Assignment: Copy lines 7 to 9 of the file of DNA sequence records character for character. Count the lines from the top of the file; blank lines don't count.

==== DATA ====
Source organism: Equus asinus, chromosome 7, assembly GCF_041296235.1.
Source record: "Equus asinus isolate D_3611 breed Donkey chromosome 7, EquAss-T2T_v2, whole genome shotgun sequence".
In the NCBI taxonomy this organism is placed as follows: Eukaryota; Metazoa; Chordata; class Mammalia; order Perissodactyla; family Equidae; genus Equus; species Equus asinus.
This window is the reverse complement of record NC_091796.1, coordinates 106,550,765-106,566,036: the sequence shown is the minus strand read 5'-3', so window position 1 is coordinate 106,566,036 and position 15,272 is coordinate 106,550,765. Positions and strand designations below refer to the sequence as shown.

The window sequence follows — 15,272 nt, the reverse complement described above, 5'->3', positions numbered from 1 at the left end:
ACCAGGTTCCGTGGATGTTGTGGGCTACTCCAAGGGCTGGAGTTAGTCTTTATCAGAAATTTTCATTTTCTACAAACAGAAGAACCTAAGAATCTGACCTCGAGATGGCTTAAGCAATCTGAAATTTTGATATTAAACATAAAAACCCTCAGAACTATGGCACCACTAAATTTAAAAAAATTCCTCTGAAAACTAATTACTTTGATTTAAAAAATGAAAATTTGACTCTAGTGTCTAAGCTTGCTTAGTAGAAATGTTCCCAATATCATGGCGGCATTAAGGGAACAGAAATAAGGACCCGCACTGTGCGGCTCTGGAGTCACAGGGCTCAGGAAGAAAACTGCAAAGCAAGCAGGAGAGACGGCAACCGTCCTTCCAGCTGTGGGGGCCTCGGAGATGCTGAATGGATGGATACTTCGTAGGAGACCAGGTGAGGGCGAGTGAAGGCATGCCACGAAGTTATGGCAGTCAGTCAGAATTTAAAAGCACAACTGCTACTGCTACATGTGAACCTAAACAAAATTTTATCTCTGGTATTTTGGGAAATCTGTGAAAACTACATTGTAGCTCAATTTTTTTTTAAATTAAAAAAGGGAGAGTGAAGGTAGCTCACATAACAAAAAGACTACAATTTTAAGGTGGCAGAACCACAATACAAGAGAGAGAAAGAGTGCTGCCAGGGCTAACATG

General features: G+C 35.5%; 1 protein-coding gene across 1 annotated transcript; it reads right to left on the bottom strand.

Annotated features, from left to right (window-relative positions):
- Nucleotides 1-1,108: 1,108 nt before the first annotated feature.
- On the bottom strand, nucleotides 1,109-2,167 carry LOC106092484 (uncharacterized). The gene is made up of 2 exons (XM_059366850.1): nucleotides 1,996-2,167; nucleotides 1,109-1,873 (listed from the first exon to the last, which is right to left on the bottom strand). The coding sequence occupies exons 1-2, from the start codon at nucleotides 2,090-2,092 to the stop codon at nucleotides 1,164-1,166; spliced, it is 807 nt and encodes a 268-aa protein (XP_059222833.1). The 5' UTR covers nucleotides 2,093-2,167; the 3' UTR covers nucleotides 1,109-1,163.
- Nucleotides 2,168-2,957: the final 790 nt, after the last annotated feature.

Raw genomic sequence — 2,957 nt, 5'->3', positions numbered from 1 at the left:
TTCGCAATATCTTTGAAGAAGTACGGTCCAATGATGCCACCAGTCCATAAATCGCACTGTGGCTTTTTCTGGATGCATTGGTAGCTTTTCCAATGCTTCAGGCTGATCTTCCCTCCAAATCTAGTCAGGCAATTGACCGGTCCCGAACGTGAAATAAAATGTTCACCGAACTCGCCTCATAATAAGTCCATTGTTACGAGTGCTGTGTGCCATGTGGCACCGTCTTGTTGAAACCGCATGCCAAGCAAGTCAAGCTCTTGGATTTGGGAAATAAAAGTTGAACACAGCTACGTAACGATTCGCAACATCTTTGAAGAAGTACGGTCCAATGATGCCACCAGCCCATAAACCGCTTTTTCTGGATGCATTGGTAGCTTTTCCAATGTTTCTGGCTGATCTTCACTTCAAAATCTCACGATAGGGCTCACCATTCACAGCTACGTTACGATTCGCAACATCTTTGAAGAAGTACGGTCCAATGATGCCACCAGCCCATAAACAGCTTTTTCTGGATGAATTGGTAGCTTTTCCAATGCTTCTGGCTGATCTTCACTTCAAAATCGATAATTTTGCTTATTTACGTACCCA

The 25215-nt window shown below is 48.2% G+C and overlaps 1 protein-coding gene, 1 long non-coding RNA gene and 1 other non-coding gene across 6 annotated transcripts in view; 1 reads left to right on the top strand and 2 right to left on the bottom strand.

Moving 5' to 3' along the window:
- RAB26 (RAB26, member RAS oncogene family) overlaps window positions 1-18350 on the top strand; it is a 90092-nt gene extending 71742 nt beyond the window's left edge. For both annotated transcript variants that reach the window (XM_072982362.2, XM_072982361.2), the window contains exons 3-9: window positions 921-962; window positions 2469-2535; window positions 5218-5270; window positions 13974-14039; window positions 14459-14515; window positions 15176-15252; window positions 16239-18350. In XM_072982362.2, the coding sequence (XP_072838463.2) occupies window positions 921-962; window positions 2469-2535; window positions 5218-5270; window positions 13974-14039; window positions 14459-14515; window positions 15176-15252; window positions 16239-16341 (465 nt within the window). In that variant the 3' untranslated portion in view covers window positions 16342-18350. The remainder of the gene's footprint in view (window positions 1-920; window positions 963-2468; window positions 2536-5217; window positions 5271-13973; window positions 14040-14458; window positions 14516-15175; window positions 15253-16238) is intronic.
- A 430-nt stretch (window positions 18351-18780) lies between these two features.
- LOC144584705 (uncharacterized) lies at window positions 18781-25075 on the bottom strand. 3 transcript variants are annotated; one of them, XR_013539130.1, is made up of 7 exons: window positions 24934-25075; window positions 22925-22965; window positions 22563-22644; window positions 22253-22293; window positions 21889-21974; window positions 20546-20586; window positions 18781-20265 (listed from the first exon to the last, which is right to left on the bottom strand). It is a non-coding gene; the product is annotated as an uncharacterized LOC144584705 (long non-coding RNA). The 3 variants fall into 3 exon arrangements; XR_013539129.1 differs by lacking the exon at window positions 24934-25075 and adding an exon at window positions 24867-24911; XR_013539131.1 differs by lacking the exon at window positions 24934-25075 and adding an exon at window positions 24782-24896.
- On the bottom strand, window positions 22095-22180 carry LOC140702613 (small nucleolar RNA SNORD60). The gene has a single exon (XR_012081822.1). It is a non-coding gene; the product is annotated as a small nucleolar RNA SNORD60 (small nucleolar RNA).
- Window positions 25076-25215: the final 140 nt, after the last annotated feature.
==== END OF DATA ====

General features: G+C 35.5%; 1 protein-coding gene across 1 annotated transcript; it reads right to left on the bottom strand.

Annotated features, from left to right (window-relative positions):
- Nucleotides 1-1,108: 1,108 nt before the first annotated feature.